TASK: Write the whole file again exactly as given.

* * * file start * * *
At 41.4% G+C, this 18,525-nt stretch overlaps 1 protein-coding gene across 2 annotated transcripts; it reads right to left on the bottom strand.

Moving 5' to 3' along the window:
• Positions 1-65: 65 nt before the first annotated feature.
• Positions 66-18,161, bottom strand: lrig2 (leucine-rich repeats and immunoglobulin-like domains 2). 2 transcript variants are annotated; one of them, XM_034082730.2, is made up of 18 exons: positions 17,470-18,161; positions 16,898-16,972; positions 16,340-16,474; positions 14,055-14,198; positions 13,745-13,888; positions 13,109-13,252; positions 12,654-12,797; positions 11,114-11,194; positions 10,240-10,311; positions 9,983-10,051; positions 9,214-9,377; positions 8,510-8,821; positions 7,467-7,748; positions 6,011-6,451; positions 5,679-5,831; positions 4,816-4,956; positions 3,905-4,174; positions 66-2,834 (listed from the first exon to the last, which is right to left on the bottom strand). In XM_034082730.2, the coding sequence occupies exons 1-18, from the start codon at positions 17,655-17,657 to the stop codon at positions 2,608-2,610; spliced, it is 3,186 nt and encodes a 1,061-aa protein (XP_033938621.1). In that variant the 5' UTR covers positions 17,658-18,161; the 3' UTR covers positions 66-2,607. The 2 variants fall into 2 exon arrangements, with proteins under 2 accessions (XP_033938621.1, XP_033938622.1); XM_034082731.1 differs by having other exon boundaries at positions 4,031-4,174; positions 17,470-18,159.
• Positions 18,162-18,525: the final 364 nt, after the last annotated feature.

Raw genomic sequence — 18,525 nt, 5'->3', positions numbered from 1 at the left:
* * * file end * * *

At 41.4% G+C, this 18,525-nt stretch overlaps 1 protein-coding gene across 2 annotated transcripts; it reads right to left on the bottom strand.

Moving 5' to 3' along the window:
• Positions 1-65: 65 nt before the first annotated feature.
• Positions 66-18,161, bottom strand: lrig2 (leucine-rich repeats and immunoglobulin-like domains 2). 2 transcript variants are annotated; one of them, XM_034082730.2, is made up of 18 exons: positions 17,470-18,161; positions 16,898-16,972; positions 16,340-16,474; positions 14,055-14,198; positions 13,745-13,888; positions 13,109-13,252; positions 12,654-12,797; positions 11,114-11,194; positions 10,240-10,311; positions 9,983-10,051; positions 9,214-9,377; positions 8,510-8,821; positions 7,467-7,748; positions 6,011-6,451; positions 5,679-5,831; positions 4,816-4,956; positions 3,905-4,174; positions 66-2,834 (listed from the first exon to the last, which is right to left on the bottom strand). In XM_034082730.2, the coding sequence occupies exons 1-18, from the start codon at positions 17,655-17,657 to the stop codon at positions 2,608-2,610; spliced, it is 3,186 nt and encodes a 1,061-aa protein (XP_033938621.1). In that variant the 5' UTR covers positions 17,658-18,161; the 3' UTR covers positions 66-2,607. The 2 variants fall into 2 exon arrangements, with proteins under 2 accessions (XP_033938621.1, XP_033938622.1); XM_034082731.1 differs by having other exon boundaries at positions 4,031-4,174; positions 17,470-18,159.
• Positions 18,162-18,525: the final 364 nt, after the last annotated feature.

Raw genomic sequence — 18,525 nt, 5'->3', positions numbered from 1 at the left: